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Chancery Finds Former Limited Partner Lacks Standing to Seek Books and Records

Greenhouse v. Polychain Fund I LP, C.A. No. 2018-0214-JRS (Del. Ch. May 29, 2019).

Seeking to inspect an entity’s books and records to value an investment typically is a proper purpose. But a plaintiff must have standing to demand inspection.

Unless otherwise provided in the partnership agreement or established by the general partners, Section 17-305 of the Delaware LLP Act governs the rights of limited partners to inspect the books and records of the limited partnership in which they are invested. See 6 Del. C. § 17-305. However, the statute provides these rights only to current limited partners, a reading bolstered by the books and records statutes governing other Delaware entities.  See 6 Del. C. § 18-305 (LLCs); 8 Del. C. § 220 (Corporations).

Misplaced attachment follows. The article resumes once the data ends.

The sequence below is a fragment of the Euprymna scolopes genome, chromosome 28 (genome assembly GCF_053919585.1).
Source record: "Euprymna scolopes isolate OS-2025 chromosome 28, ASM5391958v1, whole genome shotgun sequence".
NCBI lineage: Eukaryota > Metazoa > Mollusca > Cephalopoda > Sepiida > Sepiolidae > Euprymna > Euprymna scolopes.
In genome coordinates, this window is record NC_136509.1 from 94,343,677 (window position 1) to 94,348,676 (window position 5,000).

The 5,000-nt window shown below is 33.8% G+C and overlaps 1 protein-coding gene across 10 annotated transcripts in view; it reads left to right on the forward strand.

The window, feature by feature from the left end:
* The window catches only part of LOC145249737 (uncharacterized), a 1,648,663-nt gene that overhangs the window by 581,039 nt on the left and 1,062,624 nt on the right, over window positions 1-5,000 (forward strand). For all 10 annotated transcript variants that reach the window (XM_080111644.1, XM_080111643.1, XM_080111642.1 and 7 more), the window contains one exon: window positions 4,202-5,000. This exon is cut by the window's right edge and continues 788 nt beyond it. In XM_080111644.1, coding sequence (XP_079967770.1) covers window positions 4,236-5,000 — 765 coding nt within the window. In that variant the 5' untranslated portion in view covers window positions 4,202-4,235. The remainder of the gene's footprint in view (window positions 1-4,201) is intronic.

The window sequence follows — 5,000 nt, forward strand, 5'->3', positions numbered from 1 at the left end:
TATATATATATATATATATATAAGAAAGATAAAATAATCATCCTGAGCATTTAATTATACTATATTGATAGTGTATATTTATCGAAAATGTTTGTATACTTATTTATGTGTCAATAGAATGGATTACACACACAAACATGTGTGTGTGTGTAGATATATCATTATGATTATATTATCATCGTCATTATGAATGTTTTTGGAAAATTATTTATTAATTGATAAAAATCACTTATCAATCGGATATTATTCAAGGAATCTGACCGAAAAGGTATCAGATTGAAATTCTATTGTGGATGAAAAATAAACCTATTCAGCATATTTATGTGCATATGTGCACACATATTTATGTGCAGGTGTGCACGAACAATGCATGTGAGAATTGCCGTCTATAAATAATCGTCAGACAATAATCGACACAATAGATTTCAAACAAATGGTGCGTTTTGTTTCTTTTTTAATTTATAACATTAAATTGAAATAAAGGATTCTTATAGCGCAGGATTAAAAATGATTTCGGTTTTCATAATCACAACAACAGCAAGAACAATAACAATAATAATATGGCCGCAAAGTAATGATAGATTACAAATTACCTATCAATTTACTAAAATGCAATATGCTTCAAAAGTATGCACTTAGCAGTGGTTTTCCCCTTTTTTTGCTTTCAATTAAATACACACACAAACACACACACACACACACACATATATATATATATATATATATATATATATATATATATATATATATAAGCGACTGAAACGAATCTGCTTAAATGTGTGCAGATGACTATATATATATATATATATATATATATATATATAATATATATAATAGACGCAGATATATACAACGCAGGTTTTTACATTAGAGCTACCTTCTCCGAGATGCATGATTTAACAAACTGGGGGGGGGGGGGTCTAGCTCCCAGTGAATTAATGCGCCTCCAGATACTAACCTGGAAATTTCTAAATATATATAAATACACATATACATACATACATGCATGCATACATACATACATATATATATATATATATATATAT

In this case, the plaintiff, once a limited partner, brought a books and records action after withdrawing from the partnership. The Court dismissed the action on a motion for judgment on the pleadings because the plaintiff no longer held an equity interest in the partnership under the circumstances and therefore had no standing to demand inspection under the statute.